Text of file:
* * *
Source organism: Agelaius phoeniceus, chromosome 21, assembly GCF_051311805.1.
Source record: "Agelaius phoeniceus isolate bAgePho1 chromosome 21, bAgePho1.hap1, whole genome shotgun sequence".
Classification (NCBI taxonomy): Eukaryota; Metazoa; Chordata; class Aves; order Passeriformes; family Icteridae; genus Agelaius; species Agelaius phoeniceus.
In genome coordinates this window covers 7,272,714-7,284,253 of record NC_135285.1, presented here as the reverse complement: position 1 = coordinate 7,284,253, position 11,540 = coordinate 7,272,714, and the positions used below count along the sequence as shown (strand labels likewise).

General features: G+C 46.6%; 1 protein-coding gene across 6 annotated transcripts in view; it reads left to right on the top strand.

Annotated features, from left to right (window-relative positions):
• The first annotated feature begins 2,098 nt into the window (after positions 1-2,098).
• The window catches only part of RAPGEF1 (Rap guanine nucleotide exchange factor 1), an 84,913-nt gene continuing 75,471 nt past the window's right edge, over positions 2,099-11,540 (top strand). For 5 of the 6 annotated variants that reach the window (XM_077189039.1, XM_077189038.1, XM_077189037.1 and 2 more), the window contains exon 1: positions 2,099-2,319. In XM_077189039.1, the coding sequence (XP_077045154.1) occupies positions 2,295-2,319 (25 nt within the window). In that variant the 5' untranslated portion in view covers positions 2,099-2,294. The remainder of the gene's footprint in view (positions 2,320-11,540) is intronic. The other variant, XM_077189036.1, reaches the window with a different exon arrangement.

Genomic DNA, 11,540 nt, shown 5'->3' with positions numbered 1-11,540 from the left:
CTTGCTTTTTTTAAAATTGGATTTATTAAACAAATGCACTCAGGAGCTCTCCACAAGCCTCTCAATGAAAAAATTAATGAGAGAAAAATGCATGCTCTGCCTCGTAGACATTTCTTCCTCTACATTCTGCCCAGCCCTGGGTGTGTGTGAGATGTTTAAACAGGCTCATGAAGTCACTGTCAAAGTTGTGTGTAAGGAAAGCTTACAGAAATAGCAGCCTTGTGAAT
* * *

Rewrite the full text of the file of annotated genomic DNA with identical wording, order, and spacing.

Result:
Source organism: Agelaius phoeniceus, chromosome 21, assembly GCF_051311805.1.
Source record: "Agelaius phoeniceus isolate bAgePho1 chromosome 21, bAgePho1.hap1, whole genome shotgun sequence".
Classification (NCBI taxonomy): Eukaryota; Metazoa; Chordata; class Aves; order Passeriformes; family Icteridae; genus Agelaius; species Agelaius phoeniceus.
In genome coordinates this window covers 7,272,714-7,284,253 of record NC_135285.1, presented here as the reverse complement: position 1 = coordinate 7,284,253, position 11,540 = coordinate 7,272,714, and the positions used below count along the sequence as shown (strand labels likewise).

General features: G+C 46.6%; 1 protein-coding gene across 6 annotated transcripts in view; it reads left to right on the top strand.

Annotated features, from left to right (window-relative positions):
• The first annotated feature begins 2,098 nt into the window (after positions 1-2,098).
• The window catches only part of RAPGEF1 (Rap guanine nucleotide exchange factor 1), an 84,913-nt gene continuing 75,471 nt past the window's right edge, over positions 2,099-11,540 (top strand). For 5 of the 6 annotated variants that reach the window (XM_077189039.1, XM_077189038.1, XM_077189037.1 and 2 more), the window contains exon 1: positions 2,099-2,319. In XM_077189039.1, the coding sequence (XP_077045154.1) occupies positions 2,295-2,319 (25 nt within the window). In that variant the 5' untranslated portion in view covers positions 2,099-2,294. The remainder of the gene's footprint in view (positions 2,320-11,540) is intronic. The other variant, XM_077189036.1, reaches the window with a different exon arrangement.

Genomic DNA, 11,540 nt, shown 5'->3' with positions numbered 1-11,540 from the left:
CTTGCTTTTTTTAAAATTGGATTTATTAAACAAATGCACTCAGGAGCTCTCCACAAGCCTCTCAATGAAAAAATTAATGAGAGAAAAATGCATGCTCTGCCTCGTAGACATTTCTTCCTCTACATTCTGCCCAGCCCTGGGTGTGTGTGAGATGTTTAAACAGGCTCATGAAGTCACTGTCAAAGTTGTGTGTAAGGAAAGCTTACAGAAATAGCAGCCTTGTGAAT